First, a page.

— Byron Tau (@ByronTau) April 11, 2017
— Ben Norton (@BenjaminNorton) April 11, 2017
"David Dao, passenger removed from United flight, a doctor with troubled past" doesn't really sound like "his side of the story" ¯\_(ツ)_/¯ https://t.co/i5qcgyDWbJ
— Alex Abad-Santos (@alex_abads) April 11, 2017
Since we're digging up "troubled pasts" now, here's just a sliver of United's. pic.twitter.com/aV23qO9S8v
— Christopher Ingraham (@_cingraham) April 11, 2017
In comments to Media Matters reporter Joe Strupp, journalism experts and reporters were critical of the Courier-Journal’s decision to publish Dao’s history.
Tom Fiedler, dean of the College of Communication at Boston University, said he was “appalled that the Courier-Journal would dredge up this passenger’s personal history, which is not only irrelevant to the incident but is tied to a crime that occurred 13 years ago and has been fully adjudicated. The effect of this article is to further victimize the victim.”
Former NPR ombudsman Alicia Shepard said the article was “such an overreach.” She added, “His personal life, troubles, work history is of absolutely no news value. That is one of the clearest invasions of privacy I've heard about in a long time. The Louisville Courier-Journal should be ashamed of itself. I'd love to hear their justification. They and United's treatment are newsworthy because each treated Mr. Dao and his family without any empathy or humanity.”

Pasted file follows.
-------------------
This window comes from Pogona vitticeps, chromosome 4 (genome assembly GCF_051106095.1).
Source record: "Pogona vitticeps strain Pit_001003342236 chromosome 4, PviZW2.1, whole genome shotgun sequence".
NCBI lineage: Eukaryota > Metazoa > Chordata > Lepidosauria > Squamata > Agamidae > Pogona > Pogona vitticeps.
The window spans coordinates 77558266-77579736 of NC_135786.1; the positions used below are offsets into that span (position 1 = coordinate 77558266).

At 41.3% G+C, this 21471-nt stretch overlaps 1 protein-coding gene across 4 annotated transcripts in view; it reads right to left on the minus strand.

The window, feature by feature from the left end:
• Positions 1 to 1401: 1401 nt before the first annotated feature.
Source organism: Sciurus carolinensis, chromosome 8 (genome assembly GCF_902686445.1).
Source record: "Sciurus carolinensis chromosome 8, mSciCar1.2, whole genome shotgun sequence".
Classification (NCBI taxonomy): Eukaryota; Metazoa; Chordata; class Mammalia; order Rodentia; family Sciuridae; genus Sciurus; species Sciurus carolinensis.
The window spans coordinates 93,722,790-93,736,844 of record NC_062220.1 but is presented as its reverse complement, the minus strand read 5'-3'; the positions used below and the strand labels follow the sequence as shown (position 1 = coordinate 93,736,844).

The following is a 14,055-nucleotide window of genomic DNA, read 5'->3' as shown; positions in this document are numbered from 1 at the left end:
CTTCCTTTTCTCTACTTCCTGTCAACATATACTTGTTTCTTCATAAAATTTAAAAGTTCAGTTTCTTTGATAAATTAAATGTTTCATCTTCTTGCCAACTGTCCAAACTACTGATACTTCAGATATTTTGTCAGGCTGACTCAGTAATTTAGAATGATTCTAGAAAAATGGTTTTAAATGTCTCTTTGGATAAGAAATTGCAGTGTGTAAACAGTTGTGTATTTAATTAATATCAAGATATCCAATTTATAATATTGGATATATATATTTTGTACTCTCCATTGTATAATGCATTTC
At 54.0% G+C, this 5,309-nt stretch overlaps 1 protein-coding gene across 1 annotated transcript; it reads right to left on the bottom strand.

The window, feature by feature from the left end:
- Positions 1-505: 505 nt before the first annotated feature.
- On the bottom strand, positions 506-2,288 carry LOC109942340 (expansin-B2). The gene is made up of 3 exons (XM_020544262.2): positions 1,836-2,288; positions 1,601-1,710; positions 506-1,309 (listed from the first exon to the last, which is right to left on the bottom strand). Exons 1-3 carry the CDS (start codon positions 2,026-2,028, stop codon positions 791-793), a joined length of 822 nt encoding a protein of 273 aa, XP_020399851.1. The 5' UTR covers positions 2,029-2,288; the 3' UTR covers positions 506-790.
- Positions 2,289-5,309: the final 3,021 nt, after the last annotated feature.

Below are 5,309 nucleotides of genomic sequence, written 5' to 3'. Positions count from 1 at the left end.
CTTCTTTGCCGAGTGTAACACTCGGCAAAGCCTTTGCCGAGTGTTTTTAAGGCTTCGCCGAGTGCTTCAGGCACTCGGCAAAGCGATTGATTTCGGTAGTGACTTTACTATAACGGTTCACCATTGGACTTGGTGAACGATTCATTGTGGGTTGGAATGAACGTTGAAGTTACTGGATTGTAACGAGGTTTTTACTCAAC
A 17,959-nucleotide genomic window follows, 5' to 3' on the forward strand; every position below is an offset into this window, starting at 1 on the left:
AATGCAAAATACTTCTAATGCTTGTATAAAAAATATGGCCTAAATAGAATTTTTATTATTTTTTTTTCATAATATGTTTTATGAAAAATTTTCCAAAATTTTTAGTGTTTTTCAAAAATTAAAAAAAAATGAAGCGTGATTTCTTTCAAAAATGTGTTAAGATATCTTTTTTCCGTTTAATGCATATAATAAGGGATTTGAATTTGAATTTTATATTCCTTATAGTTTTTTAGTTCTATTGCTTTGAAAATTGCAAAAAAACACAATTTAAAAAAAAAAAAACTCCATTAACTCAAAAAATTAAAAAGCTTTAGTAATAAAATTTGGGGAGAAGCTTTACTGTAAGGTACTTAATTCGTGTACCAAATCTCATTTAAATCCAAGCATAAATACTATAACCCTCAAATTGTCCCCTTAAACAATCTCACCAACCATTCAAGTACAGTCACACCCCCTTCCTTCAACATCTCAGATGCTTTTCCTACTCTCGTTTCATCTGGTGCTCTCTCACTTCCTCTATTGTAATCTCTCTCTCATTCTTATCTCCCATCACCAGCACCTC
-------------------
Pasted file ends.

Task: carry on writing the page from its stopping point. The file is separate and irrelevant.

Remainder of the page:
"If they took advantage of things in his personal background to make a story, the information would have to be very important for the public to know," according to Bill Kovach, founder of the Committee of Concerned Journalists. "Otherwise it is, in effect, a commercial gimmick to capitalize on a public event to gather eyeballs." Kovach pointed out that the paper "could also have done a story on the personal background of the officer who was dragging him."
John Ferré, a journalism professor at the University of Louisville, said Dao’s past conviction “had nothing to do with security staff dragging him off a United Airlines flight for which he had purchased a seat. Whether the report has harmed Dr. Dao is unclear, but the irrelevance of the information to this story seems certain.”
Former Courier-Journal staffer and current University of Kentucky journalism professor Al Cross said, "There is a natural curiosity among the public about a person who would object to this kind of treatment and would be one of the four people bumped who would not cooperate." He added, "That being said, I wouldn’t make this the featured story on the home page. They seem to be overdoing it. I understand the desire to get readership on a story that has international implications. It is a local story, but one of the elements of journalism is proportional. In the age of hunger for audience, it's fairly common for a wide range of news media to make too much out of things.”*
*Note: This story has been updated to make clear Cross was saying the paper may have been "overdoing it" with the promotion of the story, not the initial reporting.
Image by Sarah Wasko.